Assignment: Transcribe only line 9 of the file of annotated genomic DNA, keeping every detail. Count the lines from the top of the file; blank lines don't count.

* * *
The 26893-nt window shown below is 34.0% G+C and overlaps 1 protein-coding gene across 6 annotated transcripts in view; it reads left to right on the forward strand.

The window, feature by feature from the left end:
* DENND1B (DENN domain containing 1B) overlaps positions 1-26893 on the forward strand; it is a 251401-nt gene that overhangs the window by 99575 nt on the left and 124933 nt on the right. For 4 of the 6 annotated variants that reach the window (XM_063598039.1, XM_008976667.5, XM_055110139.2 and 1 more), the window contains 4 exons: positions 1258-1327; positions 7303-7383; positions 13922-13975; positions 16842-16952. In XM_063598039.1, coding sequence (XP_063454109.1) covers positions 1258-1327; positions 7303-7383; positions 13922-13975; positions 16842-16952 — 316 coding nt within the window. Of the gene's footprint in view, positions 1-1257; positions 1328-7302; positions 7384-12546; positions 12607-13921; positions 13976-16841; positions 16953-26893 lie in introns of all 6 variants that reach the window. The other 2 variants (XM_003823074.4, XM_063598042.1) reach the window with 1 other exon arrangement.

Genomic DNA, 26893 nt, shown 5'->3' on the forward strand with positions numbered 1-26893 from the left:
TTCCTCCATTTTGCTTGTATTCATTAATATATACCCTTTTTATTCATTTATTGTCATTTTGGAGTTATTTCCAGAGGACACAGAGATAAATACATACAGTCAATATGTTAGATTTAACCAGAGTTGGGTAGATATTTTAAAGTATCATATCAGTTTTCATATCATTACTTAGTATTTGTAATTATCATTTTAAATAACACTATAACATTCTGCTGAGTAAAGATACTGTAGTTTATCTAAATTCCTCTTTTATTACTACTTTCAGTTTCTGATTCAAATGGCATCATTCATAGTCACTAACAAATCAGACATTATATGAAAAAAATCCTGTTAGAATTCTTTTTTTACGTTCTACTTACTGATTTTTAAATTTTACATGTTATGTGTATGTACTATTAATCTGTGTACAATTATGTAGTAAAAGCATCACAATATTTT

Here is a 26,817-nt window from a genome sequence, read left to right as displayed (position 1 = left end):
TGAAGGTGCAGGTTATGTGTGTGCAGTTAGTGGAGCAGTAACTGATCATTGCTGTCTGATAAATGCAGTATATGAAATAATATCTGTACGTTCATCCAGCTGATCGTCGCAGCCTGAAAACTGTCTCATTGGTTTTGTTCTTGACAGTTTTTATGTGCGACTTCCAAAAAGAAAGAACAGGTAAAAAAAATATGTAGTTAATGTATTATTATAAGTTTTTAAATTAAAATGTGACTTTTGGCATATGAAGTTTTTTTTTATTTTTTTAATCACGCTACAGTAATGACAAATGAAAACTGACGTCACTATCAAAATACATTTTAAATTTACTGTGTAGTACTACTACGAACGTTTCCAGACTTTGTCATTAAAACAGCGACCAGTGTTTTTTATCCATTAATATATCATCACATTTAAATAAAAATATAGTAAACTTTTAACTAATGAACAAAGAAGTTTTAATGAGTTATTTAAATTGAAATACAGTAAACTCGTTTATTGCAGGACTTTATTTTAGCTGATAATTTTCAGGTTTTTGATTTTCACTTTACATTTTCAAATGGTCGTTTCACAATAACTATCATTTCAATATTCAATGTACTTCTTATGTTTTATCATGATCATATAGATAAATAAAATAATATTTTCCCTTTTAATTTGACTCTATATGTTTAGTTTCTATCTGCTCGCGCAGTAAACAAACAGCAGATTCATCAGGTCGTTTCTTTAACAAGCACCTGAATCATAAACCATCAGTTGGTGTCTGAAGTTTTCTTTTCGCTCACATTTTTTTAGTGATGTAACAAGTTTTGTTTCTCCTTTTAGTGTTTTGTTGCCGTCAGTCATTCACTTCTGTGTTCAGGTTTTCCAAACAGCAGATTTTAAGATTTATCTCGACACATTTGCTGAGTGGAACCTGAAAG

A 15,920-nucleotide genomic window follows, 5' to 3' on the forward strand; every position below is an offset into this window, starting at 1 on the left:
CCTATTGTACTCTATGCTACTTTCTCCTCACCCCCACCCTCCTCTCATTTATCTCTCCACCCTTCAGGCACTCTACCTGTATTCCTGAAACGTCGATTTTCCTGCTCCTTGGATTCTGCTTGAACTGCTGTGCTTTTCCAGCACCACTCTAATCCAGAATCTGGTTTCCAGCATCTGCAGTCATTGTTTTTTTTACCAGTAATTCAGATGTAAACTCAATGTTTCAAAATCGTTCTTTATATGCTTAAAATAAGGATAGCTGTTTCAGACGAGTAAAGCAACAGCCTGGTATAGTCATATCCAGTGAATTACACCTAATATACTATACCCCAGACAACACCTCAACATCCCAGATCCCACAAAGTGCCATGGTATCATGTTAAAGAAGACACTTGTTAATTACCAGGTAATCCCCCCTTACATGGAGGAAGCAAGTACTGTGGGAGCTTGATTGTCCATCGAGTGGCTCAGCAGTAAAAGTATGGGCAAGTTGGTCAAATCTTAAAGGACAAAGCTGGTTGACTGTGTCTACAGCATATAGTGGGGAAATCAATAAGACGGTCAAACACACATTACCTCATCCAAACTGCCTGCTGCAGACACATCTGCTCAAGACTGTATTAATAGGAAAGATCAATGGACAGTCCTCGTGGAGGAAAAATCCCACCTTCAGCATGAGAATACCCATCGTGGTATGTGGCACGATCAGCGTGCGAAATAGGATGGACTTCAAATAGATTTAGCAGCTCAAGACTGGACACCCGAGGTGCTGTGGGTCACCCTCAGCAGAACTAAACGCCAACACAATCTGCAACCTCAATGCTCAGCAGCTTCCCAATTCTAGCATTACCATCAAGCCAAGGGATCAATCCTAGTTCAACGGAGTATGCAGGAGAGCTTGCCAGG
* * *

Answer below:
CCTATTGTACTCTATGCTACTTTCTCCTCACCCCCACCCTCCTCTCATTTATCTCTCCACCCTTCAGGCACTCTACCTGTATTCCTGAAACGTCGATTTTCCTGCTCCTTGGATTCTGCTTGAACTGCTGTGCTTTTCCAGCACCACTCTAATCCAGAATCTGGTTTCCAGCATCTGCAGTCATTGTTTTTTTTACCAGTAATTCAGATGTAAACTCAATGTTTCAAAATCGTTCTTTATATGCTTAAAATAAGGATAGCTGTTTCAGACGAGTAAAGCAACAGCCTGGTATAGTCATATCCAGTGAATTACACCTAATATACTATACCCCAGACAACACCTCAACATCCCAGATCCCACAAAGTGCCATGGTATCATGTTAAAGAAGACACTTGTTAATTACCAGGTAATCCCCCCTTACATGGAGGAAGCAAGTACTGTGGGAGCTTGATTGTCCATCGAGTGGCTCAGCAGTAAAAGTATGGGCAAGTTGGTCAAATCTTAAAGGACAAAGCTGGTTGACTGTGTCTACAGCATATAGTGGGGAAATCAATAAGACGGTCAAACACACATTACCTCATCCAAACTGCCTGCTGCAGACACATCTGCTCAAGACTGTATTAATAGGAAAGATCAATGGACAGTCCTCGTGGAGGAAAAATCCCACCTTCAGCATGAGAATACCCATCGTGGTATGTGGCACGATCAGCGTGCGAAATAGGATGGACTTCAAATAGATTTAGCAGCTCAAGACTGGACACCCGAGGTGCTGTGGGTCACCCTCAGCAGAACTAAACGCCAACACAATCTGCAACCTCAATGCTCAGCAGCTTCCCAATTCTAGCATTACCATCAAGCCAAGGGATCAATCCTAGTTCAACGGAGTATGCAGGAGAGCTTGCCAGG